Portland city officials — faced with criticism they're trying to "tax the rain" falling on houseboat roofs — have withdrawn the controversial ordinance that provoked such charges.
But the saga highlights a dirty little secret about a little-understood component of every Portlander's water and sewer bill: The city's off-site stormwater drainage fee is not equitable and isn't based on services tied to their property.
When the ordinance came up for a City Council hearing Jan. 10, houseboat owners were criticized by environmentalists and Mayor Ted Wheeler for not wanting to pay their fair share for off-site storm drainage — the citywide system for managing rainfall that drains into public streets and eventually into rivers, carrying pollutants along the way.
By adding houseboat rooftops to the "impervious surface" used to calculate storm drainage utility fees, the city Bureau of Environmental Services devised a way to bring houseboat bills into rough parity with what single-family homes pay. The bureau operates the city sewer and storm drainage system.
Commissioner Nick Fish, who oversees the bureau, said BES merely "aims to develop rates that treat all customers fairly."
Later, the bureau sent the Tribune a requested "correction" to its web story on the Jan. 10 hearing with this language: "The city bases most of its stormwater charges, as do other cities, on the premise that all property owners should pay to address impacts on public spaces, such as preventing street flooding and protecting waterways from pollution."
But a Tribune analysis of off-site storm drainage rates confirms what houseboat owners contended — the rates are unfair, and they were being singled out.
If the city were truly equitable, it would charge all Portland residents equally for citywide services for which they all derive the same benefits. But that could drive up some residents' city utility rates — especially those living in apartments and condos — or perhaps cause others' bills to be reduced.
Portland homeowners are billed $18.60 a month or $55.80 quarterly for off-site storm drainage on their sewer and water bills. The BES says that's based on the square footage of "impervious" surfaces at each house, things such as sidewalks and driveways that collect rain that winds up on city streets. But for efficiency's sake, the city assumes each home has the same impervious surface, resulting in a flat rate per household.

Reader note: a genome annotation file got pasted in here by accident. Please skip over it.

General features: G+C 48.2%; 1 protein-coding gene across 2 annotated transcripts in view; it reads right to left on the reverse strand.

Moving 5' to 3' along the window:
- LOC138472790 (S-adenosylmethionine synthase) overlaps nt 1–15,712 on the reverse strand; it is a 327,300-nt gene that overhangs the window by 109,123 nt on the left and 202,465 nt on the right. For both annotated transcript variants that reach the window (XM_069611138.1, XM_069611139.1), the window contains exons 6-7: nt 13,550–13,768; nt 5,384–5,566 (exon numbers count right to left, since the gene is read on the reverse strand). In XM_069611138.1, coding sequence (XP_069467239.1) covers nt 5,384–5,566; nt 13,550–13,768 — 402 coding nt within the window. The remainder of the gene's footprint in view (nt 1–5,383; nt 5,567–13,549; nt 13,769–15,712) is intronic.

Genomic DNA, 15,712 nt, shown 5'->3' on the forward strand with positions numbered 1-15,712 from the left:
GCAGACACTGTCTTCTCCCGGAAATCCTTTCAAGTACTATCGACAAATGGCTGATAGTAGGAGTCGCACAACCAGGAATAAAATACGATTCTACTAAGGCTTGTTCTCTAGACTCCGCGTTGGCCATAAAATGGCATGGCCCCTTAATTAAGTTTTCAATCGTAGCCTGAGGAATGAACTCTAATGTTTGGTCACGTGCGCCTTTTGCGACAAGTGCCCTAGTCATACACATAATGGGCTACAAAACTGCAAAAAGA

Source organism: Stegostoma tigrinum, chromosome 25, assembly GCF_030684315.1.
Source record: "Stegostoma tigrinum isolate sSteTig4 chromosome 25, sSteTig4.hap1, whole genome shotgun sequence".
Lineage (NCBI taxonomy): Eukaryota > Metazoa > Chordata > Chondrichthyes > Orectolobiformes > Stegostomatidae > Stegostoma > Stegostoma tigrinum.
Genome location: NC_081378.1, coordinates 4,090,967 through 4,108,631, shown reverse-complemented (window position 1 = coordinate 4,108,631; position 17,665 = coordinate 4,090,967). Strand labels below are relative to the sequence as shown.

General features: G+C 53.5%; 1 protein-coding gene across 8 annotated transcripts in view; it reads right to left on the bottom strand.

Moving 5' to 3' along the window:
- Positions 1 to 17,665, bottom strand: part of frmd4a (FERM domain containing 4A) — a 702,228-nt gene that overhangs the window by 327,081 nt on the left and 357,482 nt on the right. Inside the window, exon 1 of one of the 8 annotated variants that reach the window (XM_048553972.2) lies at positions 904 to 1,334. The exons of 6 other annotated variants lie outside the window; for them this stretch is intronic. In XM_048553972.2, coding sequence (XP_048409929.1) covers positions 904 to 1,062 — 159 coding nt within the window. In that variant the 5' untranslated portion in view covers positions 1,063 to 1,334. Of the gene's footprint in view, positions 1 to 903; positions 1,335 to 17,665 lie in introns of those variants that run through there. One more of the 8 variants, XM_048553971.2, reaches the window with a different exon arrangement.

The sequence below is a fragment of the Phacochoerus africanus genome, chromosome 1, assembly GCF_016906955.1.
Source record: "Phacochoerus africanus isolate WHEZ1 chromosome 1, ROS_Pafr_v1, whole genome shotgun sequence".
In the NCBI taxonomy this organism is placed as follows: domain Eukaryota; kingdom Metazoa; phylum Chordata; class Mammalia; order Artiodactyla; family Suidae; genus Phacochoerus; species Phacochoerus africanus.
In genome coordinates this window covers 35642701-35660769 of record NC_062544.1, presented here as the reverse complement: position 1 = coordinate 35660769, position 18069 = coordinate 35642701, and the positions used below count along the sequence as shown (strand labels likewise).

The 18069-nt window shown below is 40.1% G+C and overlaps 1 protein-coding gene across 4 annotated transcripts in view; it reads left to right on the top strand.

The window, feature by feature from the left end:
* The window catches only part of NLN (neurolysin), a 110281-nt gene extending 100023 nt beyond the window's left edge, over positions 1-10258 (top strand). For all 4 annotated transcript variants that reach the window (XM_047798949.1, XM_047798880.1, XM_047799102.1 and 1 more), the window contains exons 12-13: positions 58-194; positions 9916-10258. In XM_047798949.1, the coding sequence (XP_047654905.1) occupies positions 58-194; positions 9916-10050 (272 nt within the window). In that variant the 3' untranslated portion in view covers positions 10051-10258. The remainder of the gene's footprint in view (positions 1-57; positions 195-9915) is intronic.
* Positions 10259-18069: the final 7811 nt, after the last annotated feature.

"A big, wealthy west-side mansion pays the same stormwater fee, even if it's six times, 10 times larger, than the 600-foot, 1920s bungalow on the east side," says Ron Schmidt, a floating-home owner who has led the opposition to what he calls the "rain tax."
Using satellite data, the BES added houseboat roofs to their impervious surface area in 2015, boosting their bills accordingly. For floating home complexes, apartments and condo buildings, the square footage of their impervious surface areas are used to set the storm drainage fee. Thirty-five percent of the fee pays for on-site stormwater, and 65 percent pays for off-site, citywide facilities.
Houseboat complexes, like homeowners who take steps to absorb storm drainage in their yards, qualify for a full exemption of the on-site fee, because the rain simply falls from their roofs into the nearby river. But the higher impervious surface jacked up the 65 percent share of their bills covering off-site storm drainage. That pays for citywide services that have nothing to do with stormwater coming from their properties.
When it appeared last year that the BES move to add houseboat rooftops as impervious surfaces would be overturned by a utility appeals board, the city moved quickly to put its new billing method into an ordinance.
"I think it is a cash grab, for no services," said attorney John DiLorenzo, who won a $10 million settlement in December after charging the sewer and water bureaus were spending ratepayer money for unrelated services.
"What's next?" DiLorenzo said. "Should we be paying BES for the rain that hits the roof of our cars?"
Sweet deal for tenants, condo owners
BES's new approach boosted monthly bills for floating homes in Johns Landing's Macadam Bay complex from about $6.50 a month to $17 a month, close to the single-family rate, based on data provided by the moorage treasurer, Sam Galbreath. Other floating home residents testified that their new rates were about $25 a month, more than the single-family rate.